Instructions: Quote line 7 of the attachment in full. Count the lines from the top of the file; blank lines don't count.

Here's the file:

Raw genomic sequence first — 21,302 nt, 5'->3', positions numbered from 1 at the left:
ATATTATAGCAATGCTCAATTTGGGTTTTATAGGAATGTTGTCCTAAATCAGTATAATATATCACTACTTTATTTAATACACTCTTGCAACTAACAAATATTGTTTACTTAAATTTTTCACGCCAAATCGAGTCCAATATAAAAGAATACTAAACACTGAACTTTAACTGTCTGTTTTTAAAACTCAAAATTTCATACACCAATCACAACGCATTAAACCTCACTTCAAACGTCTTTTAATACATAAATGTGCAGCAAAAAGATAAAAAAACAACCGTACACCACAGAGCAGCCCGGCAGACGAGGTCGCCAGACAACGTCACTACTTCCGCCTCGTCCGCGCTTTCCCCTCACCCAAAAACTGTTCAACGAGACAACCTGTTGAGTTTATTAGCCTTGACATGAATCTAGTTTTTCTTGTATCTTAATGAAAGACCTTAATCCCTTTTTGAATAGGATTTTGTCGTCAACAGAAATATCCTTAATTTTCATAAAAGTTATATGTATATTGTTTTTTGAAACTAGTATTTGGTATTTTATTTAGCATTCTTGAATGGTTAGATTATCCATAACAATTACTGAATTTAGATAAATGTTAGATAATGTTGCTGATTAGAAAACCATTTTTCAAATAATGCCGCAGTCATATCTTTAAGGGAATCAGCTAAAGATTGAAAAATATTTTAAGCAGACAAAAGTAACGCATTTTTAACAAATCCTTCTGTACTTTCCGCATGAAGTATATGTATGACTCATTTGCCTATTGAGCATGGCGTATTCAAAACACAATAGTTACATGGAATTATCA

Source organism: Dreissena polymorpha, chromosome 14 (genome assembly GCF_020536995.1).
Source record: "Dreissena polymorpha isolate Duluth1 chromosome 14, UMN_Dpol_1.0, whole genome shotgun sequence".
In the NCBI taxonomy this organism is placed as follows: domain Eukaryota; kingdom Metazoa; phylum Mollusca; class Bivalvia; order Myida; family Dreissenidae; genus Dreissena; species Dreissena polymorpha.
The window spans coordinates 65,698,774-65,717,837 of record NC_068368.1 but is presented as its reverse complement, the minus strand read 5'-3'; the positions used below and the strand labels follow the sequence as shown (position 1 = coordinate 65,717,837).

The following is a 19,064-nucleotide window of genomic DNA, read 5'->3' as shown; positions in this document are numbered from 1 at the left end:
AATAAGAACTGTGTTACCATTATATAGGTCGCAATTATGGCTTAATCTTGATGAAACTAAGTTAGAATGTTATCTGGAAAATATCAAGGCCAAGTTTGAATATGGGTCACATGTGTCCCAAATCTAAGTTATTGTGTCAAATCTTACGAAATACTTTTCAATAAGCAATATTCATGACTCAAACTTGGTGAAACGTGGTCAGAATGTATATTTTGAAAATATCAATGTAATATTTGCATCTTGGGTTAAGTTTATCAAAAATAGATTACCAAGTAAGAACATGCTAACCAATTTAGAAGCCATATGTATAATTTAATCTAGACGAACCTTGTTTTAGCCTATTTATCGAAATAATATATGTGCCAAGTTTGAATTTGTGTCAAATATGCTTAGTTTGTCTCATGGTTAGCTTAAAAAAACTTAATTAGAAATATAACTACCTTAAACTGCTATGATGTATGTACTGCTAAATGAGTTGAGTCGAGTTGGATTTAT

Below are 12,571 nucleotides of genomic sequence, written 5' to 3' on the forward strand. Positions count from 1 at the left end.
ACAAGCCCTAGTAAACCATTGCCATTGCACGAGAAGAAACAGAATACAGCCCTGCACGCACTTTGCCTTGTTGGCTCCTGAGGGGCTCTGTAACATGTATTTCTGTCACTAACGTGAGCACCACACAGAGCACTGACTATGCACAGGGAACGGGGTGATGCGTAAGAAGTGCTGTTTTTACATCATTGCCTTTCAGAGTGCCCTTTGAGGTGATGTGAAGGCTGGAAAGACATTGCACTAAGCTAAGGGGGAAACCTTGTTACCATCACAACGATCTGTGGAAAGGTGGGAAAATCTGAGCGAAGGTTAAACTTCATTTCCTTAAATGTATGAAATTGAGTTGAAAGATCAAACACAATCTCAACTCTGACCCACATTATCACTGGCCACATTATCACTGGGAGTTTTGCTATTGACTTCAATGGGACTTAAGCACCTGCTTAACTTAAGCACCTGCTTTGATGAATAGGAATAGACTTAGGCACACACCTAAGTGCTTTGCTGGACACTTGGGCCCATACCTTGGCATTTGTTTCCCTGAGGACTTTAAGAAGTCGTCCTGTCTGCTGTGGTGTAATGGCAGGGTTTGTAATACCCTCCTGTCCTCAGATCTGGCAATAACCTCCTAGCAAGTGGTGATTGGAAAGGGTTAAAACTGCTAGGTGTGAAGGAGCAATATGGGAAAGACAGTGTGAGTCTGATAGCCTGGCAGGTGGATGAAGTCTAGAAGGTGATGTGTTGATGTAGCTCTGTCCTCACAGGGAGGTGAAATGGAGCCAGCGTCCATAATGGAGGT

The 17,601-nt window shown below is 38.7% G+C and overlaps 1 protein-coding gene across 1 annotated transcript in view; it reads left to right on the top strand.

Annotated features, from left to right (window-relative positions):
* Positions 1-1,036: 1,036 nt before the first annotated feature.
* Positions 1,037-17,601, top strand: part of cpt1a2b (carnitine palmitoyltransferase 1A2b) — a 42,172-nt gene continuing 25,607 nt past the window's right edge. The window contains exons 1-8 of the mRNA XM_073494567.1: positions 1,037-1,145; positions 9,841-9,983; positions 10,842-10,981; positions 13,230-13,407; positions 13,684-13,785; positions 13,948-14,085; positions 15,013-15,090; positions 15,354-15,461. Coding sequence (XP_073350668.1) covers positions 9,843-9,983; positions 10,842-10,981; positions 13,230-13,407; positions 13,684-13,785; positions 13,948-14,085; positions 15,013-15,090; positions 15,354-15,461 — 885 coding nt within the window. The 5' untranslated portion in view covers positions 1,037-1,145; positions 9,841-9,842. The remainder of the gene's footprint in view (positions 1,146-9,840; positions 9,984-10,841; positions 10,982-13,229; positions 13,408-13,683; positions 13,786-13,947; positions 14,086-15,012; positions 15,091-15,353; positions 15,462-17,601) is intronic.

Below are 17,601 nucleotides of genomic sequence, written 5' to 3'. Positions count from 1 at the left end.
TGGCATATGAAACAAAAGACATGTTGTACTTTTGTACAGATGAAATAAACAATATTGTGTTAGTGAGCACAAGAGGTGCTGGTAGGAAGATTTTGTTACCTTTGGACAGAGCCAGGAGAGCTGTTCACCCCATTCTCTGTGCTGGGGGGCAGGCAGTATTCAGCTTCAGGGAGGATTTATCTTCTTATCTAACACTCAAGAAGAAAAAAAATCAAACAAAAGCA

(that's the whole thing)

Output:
The following is a 19,064-nucleotide window of genomic DNA, read 5'->3' as shown; positions in this document are numbered from 1 at the left end: